Multiple sclerosis

Multiple sclerosis (MS) is a neurological condition affecting the central nervous system, which is made up of the brain and spinal cord and controls all functions in the body. An autoimmune disease, Multiple sclerosis (MS) occurs when the body’s immune system becomes overactive and mistakenly attacks itself by producing antibodies which damage the brain or spinal cord.

More than 100,000 people in the UK have MS, with three times as many women than men affected.


When someone has MS their immune system attacks the myelin sheath, a substance that surrounds and protects the nerve fibres in the central nervous system which deliver messages between the brain and rest of body, in the brain and/or spinal cord. The damage to the myelin sheath causes scarring (sclerosis) and inflammation. These scars, known as plaques or lesions, disrupt the messages travelling along the nerves, distorting them and slowing them down.

While it’s not clear what causes this to happen, it is likely that MS is at least partly caused by genetics, with an estimated two to three per cent chance of a sibling or child of someone with MS developing it. Viral infections, such as the Esptein-Barr virus, may trigger the disease and it's more common in people with MS than those without it.

There’s increasing evidence that lack of sunshine and vitamin D may possibly trigger MS, and it’s found to be more common in countries further away from the equator. A 2015 study found that those with MS who took high doses of vitamin D showed a decrease in some specific immune system cells associated with the disease when compared to those on the lower dose.

Smoking almost doubles the risk of developing MS.


In one in four cases of MS, the earliest noticeable symptom is a problem with the eyes (optic neuritis), where temporary vision loss, colour blindness and eye pain occur.

Some of the most common symptoms include: fatigue; balance problems and dizziness; bladder and bowel problems; numbness and tingling; stiffness and/or spasms; speech and swallowing problems; depression and anxiety; problems affecting sexual function (in both men and women). Approximately half of all those with MS experience cognitive impairment, such as problems with memory, learning, planning and thinking.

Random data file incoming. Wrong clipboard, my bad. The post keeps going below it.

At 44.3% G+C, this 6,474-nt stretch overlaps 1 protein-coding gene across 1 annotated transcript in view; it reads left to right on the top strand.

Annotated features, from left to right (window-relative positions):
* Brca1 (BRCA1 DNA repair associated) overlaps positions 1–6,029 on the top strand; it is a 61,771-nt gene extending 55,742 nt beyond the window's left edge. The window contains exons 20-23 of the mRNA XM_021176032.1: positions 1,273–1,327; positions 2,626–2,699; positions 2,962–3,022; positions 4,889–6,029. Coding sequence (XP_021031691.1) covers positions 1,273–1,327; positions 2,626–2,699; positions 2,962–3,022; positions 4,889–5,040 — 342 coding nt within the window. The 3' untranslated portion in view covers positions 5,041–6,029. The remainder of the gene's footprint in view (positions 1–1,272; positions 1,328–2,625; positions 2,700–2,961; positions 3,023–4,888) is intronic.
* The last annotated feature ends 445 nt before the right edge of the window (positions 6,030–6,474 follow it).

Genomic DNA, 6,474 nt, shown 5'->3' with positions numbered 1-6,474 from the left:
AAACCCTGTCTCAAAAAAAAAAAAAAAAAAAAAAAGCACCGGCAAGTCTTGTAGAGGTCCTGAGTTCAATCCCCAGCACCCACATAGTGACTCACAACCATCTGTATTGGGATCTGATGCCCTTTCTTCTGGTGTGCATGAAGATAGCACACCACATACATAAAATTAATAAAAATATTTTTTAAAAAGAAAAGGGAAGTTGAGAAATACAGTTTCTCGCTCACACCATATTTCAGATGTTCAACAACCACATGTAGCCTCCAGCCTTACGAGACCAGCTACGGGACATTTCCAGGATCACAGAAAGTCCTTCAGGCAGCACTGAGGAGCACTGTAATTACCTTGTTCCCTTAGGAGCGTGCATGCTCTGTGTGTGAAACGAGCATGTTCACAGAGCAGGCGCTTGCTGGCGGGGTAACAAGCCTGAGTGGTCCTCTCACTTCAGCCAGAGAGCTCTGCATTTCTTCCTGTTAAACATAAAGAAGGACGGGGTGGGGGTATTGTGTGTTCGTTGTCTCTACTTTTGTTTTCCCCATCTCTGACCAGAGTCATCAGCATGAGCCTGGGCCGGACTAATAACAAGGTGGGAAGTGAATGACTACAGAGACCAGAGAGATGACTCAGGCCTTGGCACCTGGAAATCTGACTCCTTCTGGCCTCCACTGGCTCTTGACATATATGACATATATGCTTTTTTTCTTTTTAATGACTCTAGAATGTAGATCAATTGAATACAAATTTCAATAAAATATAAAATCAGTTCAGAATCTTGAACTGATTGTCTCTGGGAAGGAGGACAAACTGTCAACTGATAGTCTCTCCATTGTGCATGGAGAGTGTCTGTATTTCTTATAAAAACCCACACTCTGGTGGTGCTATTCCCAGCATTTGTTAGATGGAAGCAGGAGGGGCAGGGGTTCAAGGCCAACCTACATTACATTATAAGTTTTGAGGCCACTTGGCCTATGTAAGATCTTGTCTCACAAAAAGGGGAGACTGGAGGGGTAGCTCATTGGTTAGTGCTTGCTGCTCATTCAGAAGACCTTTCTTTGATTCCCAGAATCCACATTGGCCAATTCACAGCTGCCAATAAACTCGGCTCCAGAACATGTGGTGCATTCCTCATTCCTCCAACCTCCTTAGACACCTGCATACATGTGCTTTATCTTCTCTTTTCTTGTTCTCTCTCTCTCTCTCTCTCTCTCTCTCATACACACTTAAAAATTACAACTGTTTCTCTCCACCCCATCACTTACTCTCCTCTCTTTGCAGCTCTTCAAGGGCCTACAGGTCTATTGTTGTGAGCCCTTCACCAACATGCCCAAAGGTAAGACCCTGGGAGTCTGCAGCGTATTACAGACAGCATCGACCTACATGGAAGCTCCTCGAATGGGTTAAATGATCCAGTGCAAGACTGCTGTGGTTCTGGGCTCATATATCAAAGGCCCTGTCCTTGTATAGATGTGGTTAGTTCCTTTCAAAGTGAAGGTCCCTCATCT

MS can either start with individual attacks (known as relapses) or more gradually. Eighty-five per cent of people with MS are diagnosed with relapsing and remitting (RRMS), where there are episodes of worsening symptoms (a relapse) and then a complete recovery (a remission). Primary progressive MS (PPMS) affects 10 to 15 per cent of people with MS, where symptoms worsen and there’s no recovery.


No single test can diagnose MS. If suspected, your GP will refer you to a neurologist for investigatory tests to look for changes or weaknesses in your eye movements, reflexes, speech and balance and leg or hand coordination are done.

Other tests include: a magnetic resonance imaging (MRI) scan, which uses magnetic and radio waves to produce images of inside the body and will identify the scaring on the myelin sheath; an evoked potential test, which measures how long it takes for messages to reach the brain by placing electrodes on the head; and a lumbar puncture (spinal tap), which removes some spinal fluid (this surrounds your brain and spinal cord) to check for antibodies.

Who gets MS?

MS is three times more common in women than it is in men, and most people are diagnosed in their 20s and 30s.


There’s currently no cure for MS, but there are treatments that can help you manage the symptoms.

Disease modifying drugs should be offered as soon as possible after diagnosis to prevent further nerve damage to the body as they can reduce the number of relapses. If you have RRMS or scans show your MS is active (new lesions), beta interferon or glatiramer acetate amongst others may be recommended, whereas for those with more frequent relapses, fingolimod or natalizumab may be recommended.

For relapses, steroids can improve symptoms and speed up recovery. Doctors will usually prescribe a five-day course of steroid tablets to be taken at home, or injections to be given at hospital for three to five days.

The individual symptoms of multiple sclerosis (MS), such as fatigue, depression, pain and incontinence will be treated individually with antidepressants and painkillers.

Lifestyle changes such as taking regular exercise, eating a healthy and balanced diet and giving up smoking can help with symptoms.

Nothing beats a healthy, balanced diet to provide all the nutrients we need. But when this isn't possible, supplements can help. This article isn't intended to replace medical advice. Please consult your healthcare professional before trying supplements or herbal medicines.

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